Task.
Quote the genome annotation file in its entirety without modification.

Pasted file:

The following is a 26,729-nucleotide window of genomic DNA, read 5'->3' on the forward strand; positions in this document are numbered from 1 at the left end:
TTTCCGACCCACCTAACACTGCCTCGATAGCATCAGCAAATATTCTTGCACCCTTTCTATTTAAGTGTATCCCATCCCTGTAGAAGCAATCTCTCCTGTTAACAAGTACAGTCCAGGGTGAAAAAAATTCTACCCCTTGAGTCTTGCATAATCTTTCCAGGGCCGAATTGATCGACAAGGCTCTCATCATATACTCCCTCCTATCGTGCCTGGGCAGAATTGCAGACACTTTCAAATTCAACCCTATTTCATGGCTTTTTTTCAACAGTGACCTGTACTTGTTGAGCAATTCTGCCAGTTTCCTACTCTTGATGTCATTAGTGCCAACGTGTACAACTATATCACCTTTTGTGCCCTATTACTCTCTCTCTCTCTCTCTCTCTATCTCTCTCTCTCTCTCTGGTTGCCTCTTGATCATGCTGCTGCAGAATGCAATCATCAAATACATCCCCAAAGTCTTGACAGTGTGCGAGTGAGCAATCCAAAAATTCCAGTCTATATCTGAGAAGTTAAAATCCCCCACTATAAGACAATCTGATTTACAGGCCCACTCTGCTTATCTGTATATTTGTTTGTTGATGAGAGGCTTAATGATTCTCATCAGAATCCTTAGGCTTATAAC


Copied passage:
The following is a 26,729-nucleotide window of genomic DNA, read 5'->3' on the forward strand; positions in this document are numbered from 1 at the left end:
TTTCCGACCCACCTAACACTGCCTCGATAGCATCAGCAAATATTCTTGCACCCTTTCTATTTAAGTGTATCCCATCCCTGTAGAAGCAATCTCTCCTGTTAACAAGTACAGTCCAGGGTGAAAAAAATTCTACCCCTTGAGTCTTGCATAATCTTTCCAGGGCCGAATTGATCGACAAGGCTCTCATCATATACTCCCTCCTATCGTGCCTGGGCAGAATTGCAGACACTTTCAAATTCAACCCTATTTCATGGCTTTTTTTCAACAGTGACCTGTACTTGTTGAGCAATTCTGCCAGTTTCCTACTCTTGATGTCATTAGTGCCAACGTGTACAACTATATCACCTTTTGTGCCCTATTACTCTCTCTCTCTCTCTCTCTCTATCTCTCTCTCTCTCTCTGGTTGCCTCTTGATCATGCTGCTGCAGAATGCAATCATCAAATACATCCCCAAAGTCTTGACAGTGTGCGAGTGAGCAATCCAAAAATTCCAGTCTATATCTGAGAAGTTAAAATCCCCCACTATAAGACAATCTGATTTACAGGCCCACTCTGCTTATCTGTATATTTGTTTGTTGATGAGAGGCTTAATGATTCTCATCAGAATCCTTAGGCTTATAAC